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The next to the last step requires Tim to reuse the airbox from the V-6 engine, which is identical to the V-8's, except for the air meter and the air tube.
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Here is the final product as it looks with everything in the right spot. The new 5.0L engine looks like it was never even out of the car.
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There comes a time in every Mustang enthusiast's life when he realizes the power harnessed by the stock motor is nice, but just not enough. We're all guilty of wanting more and more horsepower as time passes. The car we fell in love with, although cool as ever, needs a little help to get us over the horsepower hump. A supercharger, some nitrous, and all of the other regular bolt-ons, seem to do it for most of us. We can go from a 225hp car to 350 screaming ponies in a matter of a few weeks.

Those who unwittingly purchased a V-6 Mustang instead of a V-8 are starting out in a considerable hole. You know who you are, and we're here to try and remedy your mistake. Whether you bought the car new or used, it doesn't matter--you own it now, and you've got to make the best of it. By admitting your mistake, you'll be taking the first step toward more power.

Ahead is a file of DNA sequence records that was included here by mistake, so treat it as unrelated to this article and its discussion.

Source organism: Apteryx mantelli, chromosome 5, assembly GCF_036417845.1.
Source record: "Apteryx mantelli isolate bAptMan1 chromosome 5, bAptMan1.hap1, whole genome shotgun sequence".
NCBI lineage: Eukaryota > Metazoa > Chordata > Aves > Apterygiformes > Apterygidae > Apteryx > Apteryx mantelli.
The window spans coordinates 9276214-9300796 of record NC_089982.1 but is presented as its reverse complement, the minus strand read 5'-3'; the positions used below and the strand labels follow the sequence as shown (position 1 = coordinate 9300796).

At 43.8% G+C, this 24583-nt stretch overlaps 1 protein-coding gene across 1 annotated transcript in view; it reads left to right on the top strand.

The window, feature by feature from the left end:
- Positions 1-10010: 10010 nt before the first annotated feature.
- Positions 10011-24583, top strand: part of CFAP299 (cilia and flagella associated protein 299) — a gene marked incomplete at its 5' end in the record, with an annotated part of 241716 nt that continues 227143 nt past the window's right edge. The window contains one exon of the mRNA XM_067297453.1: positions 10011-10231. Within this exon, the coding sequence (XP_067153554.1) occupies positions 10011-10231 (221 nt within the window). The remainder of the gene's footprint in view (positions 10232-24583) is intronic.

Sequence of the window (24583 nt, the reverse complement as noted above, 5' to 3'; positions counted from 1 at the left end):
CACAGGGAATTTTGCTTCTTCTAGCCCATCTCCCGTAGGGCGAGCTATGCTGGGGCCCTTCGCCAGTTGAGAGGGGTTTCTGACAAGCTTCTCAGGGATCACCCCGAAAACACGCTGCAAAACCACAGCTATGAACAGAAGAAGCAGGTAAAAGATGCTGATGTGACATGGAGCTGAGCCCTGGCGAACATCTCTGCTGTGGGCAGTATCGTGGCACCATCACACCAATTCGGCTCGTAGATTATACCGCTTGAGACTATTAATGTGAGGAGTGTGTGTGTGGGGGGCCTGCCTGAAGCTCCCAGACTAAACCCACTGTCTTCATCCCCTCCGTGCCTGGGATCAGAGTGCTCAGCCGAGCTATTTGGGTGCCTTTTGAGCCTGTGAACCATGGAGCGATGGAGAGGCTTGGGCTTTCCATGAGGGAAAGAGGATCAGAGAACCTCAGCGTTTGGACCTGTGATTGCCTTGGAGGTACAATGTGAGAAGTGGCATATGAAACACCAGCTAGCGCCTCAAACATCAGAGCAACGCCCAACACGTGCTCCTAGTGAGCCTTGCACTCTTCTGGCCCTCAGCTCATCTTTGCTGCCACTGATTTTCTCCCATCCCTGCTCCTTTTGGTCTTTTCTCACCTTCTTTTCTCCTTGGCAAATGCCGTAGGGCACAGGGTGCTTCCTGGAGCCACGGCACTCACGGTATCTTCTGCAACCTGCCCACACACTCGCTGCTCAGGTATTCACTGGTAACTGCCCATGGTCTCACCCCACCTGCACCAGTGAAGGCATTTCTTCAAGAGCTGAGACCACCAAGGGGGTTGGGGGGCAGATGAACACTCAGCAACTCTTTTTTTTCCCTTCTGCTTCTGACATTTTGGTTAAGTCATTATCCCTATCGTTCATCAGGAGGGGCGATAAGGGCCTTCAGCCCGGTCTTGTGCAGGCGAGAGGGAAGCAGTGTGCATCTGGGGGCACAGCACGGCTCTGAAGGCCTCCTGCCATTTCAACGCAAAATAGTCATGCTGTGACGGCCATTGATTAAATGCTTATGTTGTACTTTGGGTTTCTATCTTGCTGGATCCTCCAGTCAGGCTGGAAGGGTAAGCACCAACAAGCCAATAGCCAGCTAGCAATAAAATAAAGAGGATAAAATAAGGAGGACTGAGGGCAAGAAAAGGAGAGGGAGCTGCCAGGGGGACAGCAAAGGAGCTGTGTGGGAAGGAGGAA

That first step is an engine swap. If you've been pondering the possibilities of swapping your anemic 3.8L V-6 for a potent 5.0L V-8, we're here to show you how. With the help of Ford Racing Performance Parts and the handy work of Tim Matherly of MV Performance out of Statham, Georgia, we'll have your Mustang terrorizing the neighborhood with its new set of lungs in no time. Apart from having the obvious benefit of increased displacement, swapping to a V-8 engine will enable you to take full advantage of the multitude of speed parts designed for injected 5.0s, such as the aforementioned supercharger, nitrous, heads, and other fine goodies.

We compiled all of the necessary parts (see the sidebar The Part Numbers Game) for this conversion, and the following pages will highlight our engine swap, as well as a list of all the parts needed to make this swap possible. Basically, we're giving you a good foundation as to what's involved rather than step-by-step instructions. Whenever you deal with a swap that involves EFI, it requires at least a basic knowledge of Ford electronics. In other words, don't try to do this by yourself over the weekend, and especially with your daily driver. According to Tim, "A project like this isn't the hardest in the world, but you do have to know what you're doing."

Horse Sense: A question that looms over an owner's head as to whether or not to notify his insurance company of the engine change that has taken place. After a call to an insurance company, they said that if you want your new 5.0L engine insured, it's best to 'fess up.